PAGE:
But Kickers have Feelings too! (the fantasy relevance for kickers and defenses)

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Fantasy football is a fickle friend. Where last weeks studs can be this weeks duds, players can suffer season ending injuries, and there’s no such thing, as a sure thing. But there are two tried and true rules that I ALWAYS live by. At the beginning of the season I heavily suggested taking a defense and kicker in the last two rounds of your fantasy draft. I am now suggesting as the season continues, to only carry one kicker and one defense. Don’t worry, I’m going to explain why this makes sense. We’ll also take a look at why waiting on a defense and kicker was a good draft strategy.

The reason I lump kickers and defenses into the same category is that they have similar value. But, what makes up a players value? Basically three things: Points they produce, scarcity of position, and how many roles they can fill for your team: basic supply and demand. (foreshadowing for next article) The scarcity of position and role fulfillment of both kickers and defenses is equal. There are 32 teams and each team starts one defense and one kicker.  On standard fantasy rosters kickers and defenses can only occupy one position. So you have 32 possible players to fill one role.  The takeaway from this is there are a lot of available players to fill a small part of your roster. For comparison, each team starts one running back for a total of 32 RB “starters”. Every now and then there are teams that produce two fantasy relevant running backs so we’ll bump that number up to 45. But standard rosters require two running backs, and most will allow you to play a running back in your flex position as well, which is up to three roles. So while the number of startable players is slightly higher for running backs, the demand is up to three times higher. This makes running backs much more valuable.

So that’s two points covered: Supply and Demand. But the other point, which is literally points, is more important. Lets take a look at the top 10 kickers.

  1. Stephen Gostkowski, NE
  2. Dan Bailey, DAL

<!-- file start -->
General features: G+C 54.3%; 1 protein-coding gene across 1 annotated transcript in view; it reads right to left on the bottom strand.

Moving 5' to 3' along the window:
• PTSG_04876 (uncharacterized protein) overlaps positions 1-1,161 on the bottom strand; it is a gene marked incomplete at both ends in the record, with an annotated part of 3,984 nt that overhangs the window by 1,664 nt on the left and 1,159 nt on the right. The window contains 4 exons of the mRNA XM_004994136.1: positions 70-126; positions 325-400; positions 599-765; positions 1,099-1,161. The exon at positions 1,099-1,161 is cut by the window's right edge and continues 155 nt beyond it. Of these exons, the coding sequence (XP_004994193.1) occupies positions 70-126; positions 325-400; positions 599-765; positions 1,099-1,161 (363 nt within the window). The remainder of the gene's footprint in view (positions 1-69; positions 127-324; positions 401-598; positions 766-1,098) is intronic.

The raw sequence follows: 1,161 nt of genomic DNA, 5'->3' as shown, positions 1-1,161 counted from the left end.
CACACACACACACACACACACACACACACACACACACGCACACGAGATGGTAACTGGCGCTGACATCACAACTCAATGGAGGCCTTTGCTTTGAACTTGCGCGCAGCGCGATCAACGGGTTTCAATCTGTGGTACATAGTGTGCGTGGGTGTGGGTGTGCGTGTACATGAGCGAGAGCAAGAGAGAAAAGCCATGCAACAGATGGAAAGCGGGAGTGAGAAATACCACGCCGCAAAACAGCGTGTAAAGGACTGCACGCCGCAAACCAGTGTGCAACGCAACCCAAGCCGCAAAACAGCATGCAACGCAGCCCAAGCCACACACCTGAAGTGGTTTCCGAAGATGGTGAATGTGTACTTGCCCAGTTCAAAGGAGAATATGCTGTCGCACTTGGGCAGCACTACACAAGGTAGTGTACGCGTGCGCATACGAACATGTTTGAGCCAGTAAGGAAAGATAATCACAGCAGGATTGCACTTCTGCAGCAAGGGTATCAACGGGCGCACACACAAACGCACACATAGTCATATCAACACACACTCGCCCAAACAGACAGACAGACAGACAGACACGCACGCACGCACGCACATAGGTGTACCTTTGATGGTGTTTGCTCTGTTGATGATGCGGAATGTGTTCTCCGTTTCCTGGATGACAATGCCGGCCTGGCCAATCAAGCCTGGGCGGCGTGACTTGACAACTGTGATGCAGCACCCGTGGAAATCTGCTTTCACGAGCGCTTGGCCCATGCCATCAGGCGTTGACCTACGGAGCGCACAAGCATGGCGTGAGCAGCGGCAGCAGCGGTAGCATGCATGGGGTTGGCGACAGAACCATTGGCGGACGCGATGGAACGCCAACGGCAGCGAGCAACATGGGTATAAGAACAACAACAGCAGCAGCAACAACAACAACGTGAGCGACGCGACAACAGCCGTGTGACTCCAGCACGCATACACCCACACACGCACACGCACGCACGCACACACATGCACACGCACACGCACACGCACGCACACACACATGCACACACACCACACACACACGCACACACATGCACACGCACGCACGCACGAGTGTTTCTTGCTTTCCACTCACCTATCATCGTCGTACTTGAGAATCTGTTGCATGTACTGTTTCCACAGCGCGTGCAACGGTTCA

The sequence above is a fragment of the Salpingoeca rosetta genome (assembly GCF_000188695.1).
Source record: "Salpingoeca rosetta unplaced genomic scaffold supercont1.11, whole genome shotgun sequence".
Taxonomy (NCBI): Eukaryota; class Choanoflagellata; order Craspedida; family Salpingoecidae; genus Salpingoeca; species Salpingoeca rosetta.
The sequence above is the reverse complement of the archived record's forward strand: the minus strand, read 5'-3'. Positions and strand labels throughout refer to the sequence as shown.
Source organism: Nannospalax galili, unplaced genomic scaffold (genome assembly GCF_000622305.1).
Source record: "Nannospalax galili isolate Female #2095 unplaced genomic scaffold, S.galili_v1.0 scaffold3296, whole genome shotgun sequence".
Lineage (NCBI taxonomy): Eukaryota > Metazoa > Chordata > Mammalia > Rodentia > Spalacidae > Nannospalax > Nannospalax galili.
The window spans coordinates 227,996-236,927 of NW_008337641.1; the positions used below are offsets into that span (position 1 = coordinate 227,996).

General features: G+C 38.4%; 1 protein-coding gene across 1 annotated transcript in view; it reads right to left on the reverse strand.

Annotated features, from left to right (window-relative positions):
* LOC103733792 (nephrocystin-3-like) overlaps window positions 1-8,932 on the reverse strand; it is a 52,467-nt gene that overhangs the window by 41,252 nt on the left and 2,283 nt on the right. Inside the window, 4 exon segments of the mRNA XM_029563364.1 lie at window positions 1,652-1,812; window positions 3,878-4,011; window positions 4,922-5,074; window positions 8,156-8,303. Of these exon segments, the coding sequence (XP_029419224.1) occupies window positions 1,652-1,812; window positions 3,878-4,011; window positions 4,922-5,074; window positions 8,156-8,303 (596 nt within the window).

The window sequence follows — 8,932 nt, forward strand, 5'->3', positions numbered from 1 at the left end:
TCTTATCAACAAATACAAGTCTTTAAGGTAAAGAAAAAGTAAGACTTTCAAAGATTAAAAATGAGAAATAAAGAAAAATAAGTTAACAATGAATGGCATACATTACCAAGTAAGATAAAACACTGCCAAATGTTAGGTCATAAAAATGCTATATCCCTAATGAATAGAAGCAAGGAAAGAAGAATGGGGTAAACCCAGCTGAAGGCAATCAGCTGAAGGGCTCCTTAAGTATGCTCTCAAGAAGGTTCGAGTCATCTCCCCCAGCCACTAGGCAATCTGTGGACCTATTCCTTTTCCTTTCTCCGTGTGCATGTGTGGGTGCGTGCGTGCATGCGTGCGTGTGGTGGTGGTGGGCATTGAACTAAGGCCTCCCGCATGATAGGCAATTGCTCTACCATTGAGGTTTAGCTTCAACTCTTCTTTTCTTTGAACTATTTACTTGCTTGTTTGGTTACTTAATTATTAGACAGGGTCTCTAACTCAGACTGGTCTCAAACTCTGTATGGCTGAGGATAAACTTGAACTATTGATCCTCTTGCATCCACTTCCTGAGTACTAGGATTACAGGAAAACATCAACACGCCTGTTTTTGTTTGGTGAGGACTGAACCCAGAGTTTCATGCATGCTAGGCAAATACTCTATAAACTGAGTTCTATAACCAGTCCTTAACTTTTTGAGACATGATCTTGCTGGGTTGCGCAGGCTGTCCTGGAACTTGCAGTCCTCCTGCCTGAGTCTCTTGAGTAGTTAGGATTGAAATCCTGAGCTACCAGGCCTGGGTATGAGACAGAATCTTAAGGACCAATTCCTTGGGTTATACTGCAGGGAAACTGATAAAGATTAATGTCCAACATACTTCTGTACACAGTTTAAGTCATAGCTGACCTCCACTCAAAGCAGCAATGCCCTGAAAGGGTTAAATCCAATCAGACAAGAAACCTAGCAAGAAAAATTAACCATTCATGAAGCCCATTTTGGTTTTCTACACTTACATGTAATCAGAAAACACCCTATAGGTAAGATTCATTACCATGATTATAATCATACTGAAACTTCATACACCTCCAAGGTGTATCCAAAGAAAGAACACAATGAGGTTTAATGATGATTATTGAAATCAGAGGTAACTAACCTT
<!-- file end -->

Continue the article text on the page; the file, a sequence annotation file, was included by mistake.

3. Cody Parkey, PHI
  4. Adam Vinatieri, IND
  5. Phil Dawson, SF
  6. Nick Novak, SD
  7. Justin Tucker, BAL
  8. Chandler Catanzaro, ARI
  9. Matt Bryant, ATL
  10. Graham Gano, CAR

Of those top ten there is only a 3 point difference in their game averages. The highest being 12.2 and the lowest 8.8. The worst ranked kicker in the league Sebastian Janikowski, OAK has an average of 4 points per game. That’s only about a four point difference from the top 10. Let’s say thats a total 7 point spread. Now, let’s go back to our comparison with the running back. These are the top 10 running backs:

  1. Demarco Murray, DAL
  2. Matt Forte, CHI
  3. Arian Foster, HOU
  4. Marshawn Lynch, SEA
  5. Le’Veon Bell, PIT
  6. Giovani Bernard, CIN
  7. Darren Sproles, PHI
  8. Ahmad Bradshaw, IND
  9. Justin Forsett, BAL
  10. Antone Smith, ATL

Now, between these top 10 there is a 9.9 point spread in game averages. If you look at the 45th ranked running back, Chris Johnson NYJ, his average is 5.7. This is 4.7 points lower than the 10th ranked back. If you add those totals its 14.6. This is a much larger point discrepancy.

So what does this all mean? What it breaks down to is that not only is the point discrepancy between a “starting” kicker and a kicker you can pick up off the waiver wire very small., but there is also a low demand. It makes more sense to carry one kicker and use the bench spot for a position with more value, such as a running back. Your goal should always be to have as much value on your team as possible. This also translates to your draft. Wasting a pick on a player that you can replace easily with the waiver wire sabotages the strength of your team.
The same rules apply to defenses. The Seattle Seahawks defense was drafted on average in the 8th round. They are currently ranked 20th. Between the top ranked defense and the last (32nd) ranked defense there is only a 12 point difference in average points per game. But even the Eagles (ranked first) have had a game in which they scored only one point. Defenses have a much bigger swing in game to game point production than the average position. For this reason, it’s not smart to blow a 8th round pick on a defense when you could get the likes of Steve Smith Sr. (ranked 4th) or Rob Gronkowski (6th). There are some good defenses out there, but any defense is playable against the right offense. Target these defenses, which will change on a week to week basis based on opponent.

In conclusion ONE defense, ONE kicker. Those type of players are not shoes. You do not need a different pair for every occasion. They are more like socks; wear ‘em, wash ‘em, repeat. Good luck gals!

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